Biology and Management of Liriomyza Leafminers in Greenhouse Ornamental Crops - Department of Entomology at Texas A&M University - Extension Publications
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November 2005

Biology and Management of Liriomyza Leafminers in Greenhouse Ornamental Crops

Carlos E. Bográn, PhD. Texas A&M University. 2150 TAMU, College Station, TX 77843-2150

Leafminers are insects that develop inside the leaves of their host plants. There are several groups of leafminer species but Liriomyza leaf-miner flies (Diptera: Agromizidae) are the most important group in ornamental crop production. Key pest species in ornamentals include the American serpentine leafminer (L. trifolii) and the pea leafminer (L. huidobrensis). Historically, leafminers have presented serious control challenges for growers as populations are capable of developing resistance to common insecticides.

Identification. Adult Liriomyza are between 1/16 and 1/8 of an inch (1-3 mm) in length, yellow and black in color and have one pair of clear wings (Figure 1). Larvae (maggots) are light yellow in color and cylindrical in shape but are not easily observed because they occur inside the leaf tissues. Pupae are oblong in shape and brown in color. It is difficult to distinguish among Liriomyza species but in general, the adult L. trifolii is smaller and relatively more yellow in color than L. huidobrensis. Leafmines are produced by the larvae of both species, but their shape and position on the leaf may also provide clues to species identification. Liriomyza trifolii leaf-mines are more commonly found on the upper leaf surface whereas L. huidobrensis mines mostly occur on the lower leaf surface. Liriomyza trifolii leaf-mines are also narrower and may occur near the leaf margin whereas L. huidobrensis mines are more frequently found near the base of the leaf, often along the middle veins.

Figure 1. Adult Liriomyza spp . Photo credit: Clemson University - USDA Cooperative Extension Slide Series, www.forestryimages.org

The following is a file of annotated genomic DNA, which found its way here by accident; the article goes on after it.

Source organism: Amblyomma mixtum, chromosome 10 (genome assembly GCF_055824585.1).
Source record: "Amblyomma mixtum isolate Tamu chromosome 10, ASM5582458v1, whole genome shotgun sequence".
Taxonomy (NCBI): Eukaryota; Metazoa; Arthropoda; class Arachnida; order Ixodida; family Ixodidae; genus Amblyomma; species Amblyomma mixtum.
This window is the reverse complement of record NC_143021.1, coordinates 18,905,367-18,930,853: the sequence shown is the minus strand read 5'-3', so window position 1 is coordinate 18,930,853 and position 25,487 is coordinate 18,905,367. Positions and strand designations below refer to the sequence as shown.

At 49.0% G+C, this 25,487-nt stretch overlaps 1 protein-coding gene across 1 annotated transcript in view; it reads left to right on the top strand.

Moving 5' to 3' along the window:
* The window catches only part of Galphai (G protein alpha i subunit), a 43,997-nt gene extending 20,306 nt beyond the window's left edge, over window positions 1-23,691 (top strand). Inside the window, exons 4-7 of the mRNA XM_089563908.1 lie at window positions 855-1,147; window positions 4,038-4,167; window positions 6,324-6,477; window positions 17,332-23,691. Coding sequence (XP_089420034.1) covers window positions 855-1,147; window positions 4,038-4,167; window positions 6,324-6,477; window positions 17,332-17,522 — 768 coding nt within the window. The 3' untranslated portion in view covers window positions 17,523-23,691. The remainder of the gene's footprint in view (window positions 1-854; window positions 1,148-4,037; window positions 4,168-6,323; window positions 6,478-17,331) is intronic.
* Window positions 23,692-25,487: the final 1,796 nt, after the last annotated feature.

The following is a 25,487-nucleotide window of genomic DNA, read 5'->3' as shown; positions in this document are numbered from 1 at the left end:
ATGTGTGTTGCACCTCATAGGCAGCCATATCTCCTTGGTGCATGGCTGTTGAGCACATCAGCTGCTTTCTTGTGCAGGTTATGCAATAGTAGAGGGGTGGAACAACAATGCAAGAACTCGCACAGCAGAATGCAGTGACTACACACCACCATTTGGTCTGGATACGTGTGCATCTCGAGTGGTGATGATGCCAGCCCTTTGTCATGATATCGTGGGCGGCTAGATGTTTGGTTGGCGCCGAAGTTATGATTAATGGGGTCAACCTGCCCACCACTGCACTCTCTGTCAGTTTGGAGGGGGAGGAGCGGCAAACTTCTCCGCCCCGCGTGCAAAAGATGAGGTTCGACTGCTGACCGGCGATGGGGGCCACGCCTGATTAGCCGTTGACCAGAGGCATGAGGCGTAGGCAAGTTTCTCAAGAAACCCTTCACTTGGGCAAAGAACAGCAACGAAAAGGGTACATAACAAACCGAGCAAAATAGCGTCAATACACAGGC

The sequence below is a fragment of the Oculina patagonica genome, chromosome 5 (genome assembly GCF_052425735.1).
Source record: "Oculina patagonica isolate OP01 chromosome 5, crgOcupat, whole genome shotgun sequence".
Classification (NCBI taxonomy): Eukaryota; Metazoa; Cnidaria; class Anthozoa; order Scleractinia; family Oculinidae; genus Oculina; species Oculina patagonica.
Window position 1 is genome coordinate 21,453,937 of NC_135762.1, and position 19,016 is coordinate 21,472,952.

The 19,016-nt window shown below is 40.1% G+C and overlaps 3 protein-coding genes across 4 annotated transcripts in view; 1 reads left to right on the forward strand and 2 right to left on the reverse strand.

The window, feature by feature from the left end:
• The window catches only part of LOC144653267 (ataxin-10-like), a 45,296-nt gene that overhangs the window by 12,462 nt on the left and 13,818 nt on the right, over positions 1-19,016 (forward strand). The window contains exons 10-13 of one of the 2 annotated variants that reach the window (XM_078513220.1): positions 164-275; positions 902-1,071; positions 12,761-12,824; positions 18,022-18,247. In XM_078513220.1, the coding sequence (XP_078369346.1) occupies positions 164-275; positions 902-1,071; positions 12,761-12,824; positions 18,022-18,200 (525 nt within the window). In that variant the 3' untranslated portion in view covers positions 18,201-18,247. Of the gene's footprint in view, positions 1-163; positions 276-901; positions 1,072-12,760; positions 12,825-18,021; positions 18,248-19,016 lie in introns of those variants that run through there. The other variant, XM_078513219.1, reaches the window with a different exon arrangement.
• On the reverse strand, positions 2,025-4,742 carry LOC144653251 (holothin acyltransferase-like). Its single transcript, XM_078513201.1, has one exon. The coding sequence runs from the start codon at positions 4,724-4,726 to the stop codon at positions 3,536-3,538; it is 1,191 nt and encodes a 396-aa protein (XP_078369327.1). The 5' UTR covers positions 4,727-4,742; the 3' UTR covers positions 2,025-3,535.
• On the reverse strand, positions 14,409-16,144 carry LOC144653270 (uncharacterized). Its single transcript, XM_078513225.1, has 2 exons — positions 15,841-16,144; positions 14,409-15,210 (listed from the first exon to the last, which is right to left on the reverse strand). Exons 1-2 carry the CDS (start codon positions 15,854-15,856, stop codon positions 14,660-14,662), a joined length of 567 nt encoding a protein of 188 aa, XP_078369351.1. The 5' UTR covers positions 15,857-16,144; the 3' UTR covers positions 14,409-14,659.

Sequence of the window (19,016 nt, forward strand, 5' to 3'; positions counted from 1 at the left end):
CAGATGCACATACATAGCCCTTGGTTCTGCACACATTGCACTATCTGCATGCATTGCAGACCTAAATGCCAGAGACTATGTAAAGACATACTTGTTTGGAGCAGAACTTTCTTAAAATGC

Biology and Damage. Adult females feed on leaf tissues by puncturing the leaf surface with their ovipositors and ingesting the liquid cell contents. Females also puncture leaf tissue to lay their eggs and may live for 7 to 10 days. Both feeding and oviposition punctures turn white and damaged foliage looks stippled or speckled. Eggs hatch 2-5 days after oviposition. Each larvae feeds on leaf tissue making a winding tunnel (serpentine leaf-mine) or blotch on the leaf. The leaf-mines become increasingly larger in size as the larvae feed and grow through 3 immature stages (instars). Once feeding is completed, mature larvae cut a slit in the leaf surface, exit the leaf and drop to the ground (or potted soil-mix) where they pupate. Many generations can occur each year as long as temperatures are above 50 °F (10 °C). Egg to adult development may take as little as two weeks at 95 °F (35 °C) or as long as 8 weeks at 60 °F (16 °C). Liriomyza huidobrensis grows best under moderate temperatures (at or bellow 70 °F) while L. trifolii prefers warmer summer temperatures (above 75 °F). Most damage is caused by the larvae. Mined leaves are unattractive and unmarketable (Figure 2). Some damage may be tolerated in crops where foliage is not marketed, such as cut flower and seed production crops. Heavy damage may slow plant growth and cause defoliation.

Figure 2.Liriomyza spp. feeding damage. Photo credit: Alton N. Sparks, Jr., The University of Georgia, www.forestryimages.org

Host Plants. Liriomyza leafminers can attack a large variety of plant species including crops and weeds. Some of the most common ornamental hosts include: Chrysanthemum and Dendranthema (chrysanthemums), Gypsophila (baby's breath), Dianthus (carnation); Petunia, Tagetes (marigold) and Viola . Many food crop species such as bean, beet, carrot, celery, cucumber, eggplant, lettuce, melon, onion, pea, pepper, potato, squash, and tomato are also leafminer hosts.